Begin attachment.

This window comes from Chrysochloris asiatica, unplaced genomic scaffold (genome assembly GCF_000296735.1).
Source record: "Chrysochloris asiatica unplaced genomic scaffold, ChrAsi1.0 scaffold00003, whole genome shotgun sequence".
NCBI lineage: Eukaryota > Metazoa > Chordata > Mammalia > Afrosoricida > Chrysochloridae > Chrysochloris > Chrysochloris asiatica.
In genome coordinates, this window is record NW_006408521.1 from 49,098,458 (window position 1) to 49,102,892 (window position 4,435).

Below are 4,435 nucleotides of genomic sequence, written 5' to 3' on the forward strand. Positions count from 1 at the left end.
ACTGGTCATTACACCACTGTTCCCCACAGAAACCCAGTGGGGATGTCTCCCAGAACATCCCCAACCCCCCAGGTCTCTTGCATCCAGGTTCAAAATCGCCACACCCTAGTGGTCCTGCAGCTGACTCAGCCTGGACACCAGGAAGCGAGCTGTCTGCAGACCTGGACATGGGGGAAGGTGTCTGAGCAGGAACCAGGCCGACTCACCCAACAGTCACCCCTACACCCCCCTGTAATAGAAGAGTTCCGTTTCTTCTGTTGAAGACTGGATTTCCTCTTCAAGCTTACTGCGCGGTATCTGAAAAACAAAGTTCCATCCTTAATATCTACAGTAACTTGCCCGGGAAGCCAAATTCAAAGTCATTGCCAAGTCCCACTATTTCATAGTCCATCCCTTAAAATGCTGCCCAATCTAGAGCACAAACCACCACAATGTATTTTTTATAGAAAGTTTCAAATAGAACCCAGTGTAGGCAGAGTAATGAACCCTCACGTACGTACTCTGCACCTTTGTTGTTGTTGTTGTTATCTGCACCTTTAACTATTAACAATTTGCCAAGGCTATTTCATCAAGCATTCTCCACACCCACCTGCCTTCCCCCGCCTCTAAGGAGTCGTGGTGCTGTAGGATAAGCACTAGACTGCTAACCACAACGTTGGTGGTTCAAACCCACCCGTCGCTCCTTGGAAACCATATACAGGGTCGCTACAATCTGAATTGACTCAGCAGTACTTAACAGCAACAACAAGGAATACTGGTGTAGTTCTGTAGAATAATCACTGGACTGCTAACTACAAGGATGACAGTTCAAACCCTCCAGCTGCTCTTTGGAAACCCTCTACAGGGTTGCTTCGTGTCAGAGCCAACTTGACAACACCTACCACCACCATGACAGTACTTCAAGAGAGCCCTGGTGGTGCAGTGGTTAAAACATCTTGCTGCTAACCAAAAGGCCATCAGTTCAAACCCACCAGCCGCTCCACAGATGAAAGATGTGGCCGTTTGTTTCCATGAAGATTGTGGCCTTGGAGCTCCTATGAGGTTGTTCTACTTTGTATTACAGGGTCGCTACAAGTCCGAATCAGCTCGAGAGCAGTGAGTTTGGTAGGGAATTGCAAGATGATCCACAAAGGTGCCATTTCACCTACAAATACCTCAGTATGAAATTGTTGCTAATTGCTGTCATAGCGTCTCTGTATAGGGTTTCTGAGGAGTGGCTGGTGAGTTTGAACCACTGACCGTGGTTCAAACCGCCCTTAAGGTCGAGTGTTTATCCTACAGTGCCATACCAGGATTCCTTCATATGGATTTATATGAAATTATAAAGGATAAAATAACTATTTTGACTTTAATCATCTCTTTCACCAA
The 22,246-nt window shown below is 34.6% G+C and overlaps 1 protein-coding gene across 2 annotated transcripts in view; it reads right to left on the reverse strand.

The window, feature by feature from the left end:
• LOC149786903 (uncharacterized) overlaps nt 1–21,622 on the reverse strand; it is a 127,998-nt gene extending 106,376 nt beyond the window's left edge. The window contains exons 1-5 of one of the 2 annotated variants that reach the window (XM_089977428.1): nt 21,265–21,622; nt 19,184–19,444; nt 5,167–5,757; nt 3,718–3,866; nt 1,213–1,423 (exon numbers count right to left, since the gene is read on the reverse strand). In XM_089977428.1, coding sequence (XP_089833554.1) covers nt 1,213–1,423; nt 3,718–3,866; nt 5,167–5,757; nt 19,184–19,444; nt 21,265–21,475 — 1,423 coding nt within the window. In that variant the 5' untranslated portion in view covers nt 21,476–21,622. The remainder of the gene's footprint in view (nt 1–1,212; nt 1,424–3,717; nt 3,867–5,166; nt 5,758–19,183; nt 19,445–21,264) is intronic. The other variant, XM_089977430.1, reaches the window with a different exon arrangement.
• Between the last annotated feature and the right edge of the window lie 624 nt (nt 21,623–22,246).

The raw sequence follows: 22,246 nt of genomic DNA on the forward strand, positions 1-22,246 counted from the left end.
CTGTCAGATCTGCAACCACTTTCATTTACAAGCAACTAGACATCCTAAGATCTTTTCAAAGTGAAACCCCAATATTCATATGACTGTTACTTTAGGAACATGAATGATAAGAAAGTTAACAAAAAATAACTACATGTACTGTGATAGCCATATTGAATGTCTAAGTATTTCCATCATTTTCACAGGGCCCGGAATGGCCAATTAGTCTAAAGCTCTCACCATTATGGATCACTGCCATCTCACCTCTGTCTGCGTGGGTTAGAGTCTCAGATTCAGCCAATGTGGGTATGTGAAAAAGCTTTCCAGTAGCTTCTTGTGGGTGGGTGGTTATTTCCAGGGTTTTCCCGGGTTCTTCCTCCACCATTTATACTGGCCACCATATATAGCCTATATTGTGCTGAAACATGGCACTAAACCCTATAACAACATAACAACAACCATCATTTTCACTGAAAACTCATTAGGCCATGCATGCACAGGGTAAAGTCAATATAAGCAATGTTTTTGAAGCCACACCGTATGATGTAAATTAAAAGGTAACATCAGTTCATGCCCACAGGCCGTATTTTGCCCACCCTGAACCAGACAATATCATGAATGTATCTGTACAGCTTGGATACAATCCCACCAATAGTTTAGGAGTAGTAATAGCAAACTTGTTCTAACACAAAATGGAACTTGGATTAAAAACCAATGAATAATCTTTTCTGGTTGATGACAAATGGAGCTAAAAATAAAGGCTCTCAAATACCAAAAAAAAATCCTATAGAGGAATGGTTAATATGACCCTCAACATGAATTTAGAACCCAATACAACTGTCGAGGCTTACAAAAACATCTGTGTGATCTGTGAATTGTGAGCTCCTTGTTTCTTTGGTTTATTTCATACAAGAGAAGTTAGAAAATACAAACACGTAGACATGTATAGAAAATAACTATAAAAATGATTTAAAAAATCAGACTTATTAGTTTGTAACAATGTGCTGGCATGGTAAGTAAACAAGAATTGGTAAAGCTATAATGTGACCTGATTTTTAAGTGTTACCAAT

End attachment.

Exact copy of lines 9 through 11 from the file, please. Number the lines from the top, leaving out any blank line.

• LOC149786903 (uncharacterized) overlaps nt 1–21,622 on the reverse strand; it is a 127,998-nt gene extending 106,376 nt beyond the window's left edge. The window contains exons 1-5 of one of the 2 annotated variants that reach the window (XM_089977428.1): nt 21,265–21,622; nt 19,184–19,444; nt 5,167–5,757; nt 3,718–3,866; nt 1,213–1,423 (exon numbers count right to left, since the gene is read on the reverse strand). In XM_089977428.1, coding sequence (XP_089833554.1) covers nt 1,213–1,423; nt 3,718–3,866; nt 5,167–5,757; nt 19,184–19,444; nt 21,265–21,475 — 1,423 coding nt within the window. In that variant the 5' untranslated portion in view covers nt 21,476–21,622. The remainder of the gene's footprint in view (nt 1–1,212; nt 1,424–3,717; nt 3,867–5,166; nt 5,758–19,183; nt 19,445–21,264) is intronic. The other variant, XM_089977430.1, reaches the window with a different exon arrangement.
• Between the last annotated feature and the right edge of the window lie 624 nt (nt 21,623–22,246).

The raw sequence follows: 22,246 nt of genomic DNA on the forward strand, positions 1-22,246 counted from the left end.